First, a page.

It is home to one of the great museums of the world, the National Archaeological Museum of Naples (MANN). This massive museum houses an extensive collection of Greek and Roman antiquities, as well as artefacts from Ancient Egypt.

There are underground tunnels and catacombs to explore. Naples also has a UNESCO-listed historic centre, which is a warren of old churches, small shops, cafes and bars.

This is also the birthplace of pizza and one of the things that you must do in Naples is to snack on a slice of this world-famous Italian food. Better still, join a street food tour with a local guide (more details here)

Naples is also the ideal base from which to explore the Amalfi Coast. Replenish your supplies of limoncello in Sorrento, explore the Blue Grotto on the idyllic island of Capri or explore the Roman sites of Pompeii and Herculaneum.


By Bridget of The Flashpacker

tabby cat sitting on wall with umbrian landscape behind

Enchanting Orvieto is so much more than a handy stop on the journey between Florence and Rome. With its small-town feel, relaxed and friendly vibe, affordable accommodation and excellent food and wine, it’s the perfect spot for a solo traveller to chill out for a few days.

Orvieto has a clutch of excellent attractions, not least of which is its show-stopping cathedral, one of Italy’s finest. Duomo di Orvieto is stunning inside and out and is home to a magnificent fresco cycle by Luca Signorelli.

Get to know this hilltop town’s rich history, which stretches all the way back to the Etruscans, through its excellent museums and atmospheric necropolis.

Orvieto is also an excellent base for day trips to other towns, including Arezzo and the unforgettable Civita di Bagnoregio.


By Bridget of The Flashpacker

fresco by giotto of judas kissing jesus surrounded by soldiers
The Judas Kiss

Even if you have merely a passing interest in art, you should not miss visiting Padua. This is where you’ll find the Scrovegni Chapel (Cappella degli Scrovegni), home to one of the most celebrated fresco cycles in the history of art.

Paintings depicting the lives of Christ, Mary and Mary’s parents wallpaper the walls of this small 14th Century chapel. Sculpted with light and colour, they offer a sneak preview of the Renaissance one hundred years before it really took off.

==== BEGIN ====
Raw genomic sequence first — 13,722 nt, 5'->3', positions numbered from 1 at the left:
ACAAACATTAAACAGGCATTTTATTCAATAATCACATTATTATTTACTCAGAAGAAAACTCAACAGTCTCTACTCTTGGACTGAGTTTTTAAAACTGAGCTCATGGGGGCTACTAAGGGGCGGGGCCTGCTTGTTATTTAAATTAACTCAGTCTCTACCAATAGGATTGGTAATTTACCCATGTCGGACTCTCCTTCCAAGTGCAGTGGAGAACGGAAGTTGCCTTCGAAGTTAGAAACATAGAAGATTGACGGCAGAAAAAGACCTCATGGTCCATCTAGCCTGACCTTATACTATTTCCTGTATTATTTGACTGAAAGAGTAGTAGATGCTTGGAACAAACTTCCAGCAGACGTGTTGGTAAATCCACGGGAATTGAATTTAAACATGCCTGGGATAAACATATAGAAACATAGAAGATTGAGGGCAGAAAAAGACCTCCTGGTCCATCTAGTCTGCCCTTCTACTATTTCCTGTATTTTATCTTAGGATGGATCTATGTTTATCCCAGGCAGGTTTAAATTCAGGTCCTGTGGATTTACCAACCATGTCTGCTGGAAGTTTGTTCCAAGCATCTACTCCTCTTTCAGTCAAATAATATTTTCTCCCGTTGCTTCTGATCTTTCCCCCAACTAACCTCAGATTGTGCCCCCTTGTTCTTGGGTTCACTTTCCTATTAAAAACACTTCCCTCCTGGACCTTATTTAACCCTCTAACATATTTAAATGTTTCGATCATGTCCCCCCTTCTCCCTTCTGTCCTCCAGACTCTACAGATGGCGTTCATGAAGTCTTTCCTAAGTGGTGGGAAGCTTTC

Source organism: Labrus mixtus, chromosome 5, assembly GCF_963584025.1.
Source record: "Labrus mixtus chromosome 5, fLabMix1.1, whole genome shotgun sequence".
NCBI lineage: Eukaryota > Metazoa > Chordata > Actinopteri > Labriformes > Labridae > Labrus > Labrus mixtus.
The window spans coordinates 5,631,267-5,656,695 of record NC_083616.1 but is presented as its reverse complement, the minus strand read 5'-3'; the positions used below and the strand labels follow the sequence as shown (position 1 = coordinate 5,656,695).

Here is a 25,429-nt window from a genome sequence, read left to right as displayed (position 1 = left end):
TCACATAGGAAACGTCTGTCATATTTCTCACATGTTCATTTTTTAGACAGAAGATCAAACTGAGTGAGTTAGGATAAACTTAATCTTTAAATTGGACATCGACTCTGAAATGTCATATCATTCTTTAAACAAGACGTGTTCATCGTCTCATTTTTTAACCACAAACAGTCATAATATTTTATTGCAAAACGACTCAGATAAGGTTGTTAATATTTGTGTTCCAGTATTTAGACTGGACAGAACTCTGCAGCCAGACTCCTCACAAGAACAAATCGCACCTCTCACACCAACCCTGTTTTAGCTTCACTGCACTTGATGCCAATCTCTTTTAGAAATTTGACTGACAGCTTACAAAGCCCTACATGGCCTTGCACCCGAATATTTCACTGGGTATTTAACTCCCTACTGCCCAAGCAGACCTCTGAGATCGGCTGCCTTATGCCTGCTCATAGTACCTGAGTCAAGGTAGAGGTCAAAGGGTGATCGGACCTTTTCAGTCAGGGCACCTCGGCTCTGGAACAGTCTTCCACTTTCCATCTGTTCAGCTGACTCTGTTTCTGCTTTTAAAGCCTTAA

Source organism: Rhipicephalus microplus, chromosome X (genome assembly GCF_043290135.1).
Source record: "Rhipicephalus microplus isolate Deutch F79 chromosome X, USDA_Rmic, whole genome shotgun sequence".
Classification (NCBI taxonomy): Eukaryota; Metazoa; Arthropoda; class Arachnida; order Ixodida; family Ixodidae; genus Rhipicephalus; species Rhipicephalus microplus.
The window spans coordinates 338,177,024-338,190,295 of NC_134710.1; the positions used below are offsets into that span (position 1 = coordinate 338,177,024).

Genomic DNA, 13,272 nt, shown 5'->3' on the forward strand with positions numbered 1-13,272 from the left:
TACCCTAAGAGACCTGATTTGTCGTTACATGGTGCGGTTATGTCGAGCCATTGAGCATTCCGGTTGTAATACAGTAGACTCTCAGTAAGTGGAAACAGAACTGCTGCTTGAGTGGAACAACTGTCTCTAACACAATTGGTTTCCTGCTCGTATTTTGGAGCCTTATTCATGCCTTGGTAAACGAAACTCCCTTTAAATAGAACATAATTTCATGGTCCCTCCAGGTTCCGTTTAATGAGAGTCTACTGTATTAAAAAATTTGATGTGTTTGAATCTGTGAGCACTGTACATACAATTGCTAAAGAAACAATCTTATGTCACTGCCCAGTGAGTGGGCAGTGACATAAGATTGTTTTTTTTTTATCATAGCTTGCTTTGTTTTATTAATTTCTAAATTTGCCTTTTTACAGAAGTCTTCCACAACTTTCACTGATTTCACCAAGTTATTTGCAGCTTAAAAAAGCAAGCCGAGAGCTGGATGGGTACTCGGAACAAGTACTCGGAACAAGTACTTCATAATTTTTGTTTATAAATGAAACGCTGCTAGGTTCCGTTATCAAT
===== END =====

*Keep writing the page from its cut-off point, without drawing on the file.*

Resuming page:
This Veneto city was also home to Friar Anthony of Padua, who became one of Christendom’s most popular saints, known as a miracle worker and finder of lost things. Religious pilgrims visit Padua to touch his tomb and gawp at his lower jaw and tongue.

If you are a history buff, you can walk in the footsteps of Dante and Galileo in its ancient university.

Otherwise, linger over an Aperol Spritz in a shaded portico lining its cobblestoned squares or take time out in the botanical garden. And with its excellent connections, Padua is easy to reach from Venice, Verona and Vicenza.


By Katy of Untold Italy

majestic baroque fountain of trevi in rome italy
Rome’s Trevi Fountain

All roads lead to Rome and that’s true for solo travellers to Italy’s capital

It is full of ancient, Renaissance and modern treasures to explore. From the Colosseum to the Vatican and Pantheon and Trevi Fountain, you can easily spend days exploring this city at your own pace.

Enjoy a stroll along the Tiber River and explore the cobbled streets of the Trastevere neighbourhood. Then head to Villa Borghese and enjoy the shaded beauty of this elegant park.

Stay in the historic centre, the perfect base to explore Rome’s most famous landmarks on foot. This area of Rome is charming and safe and there’s nothing quite like sipping your daily cappuccino just steps from the iconic Spanish Steps or Piazza Navona.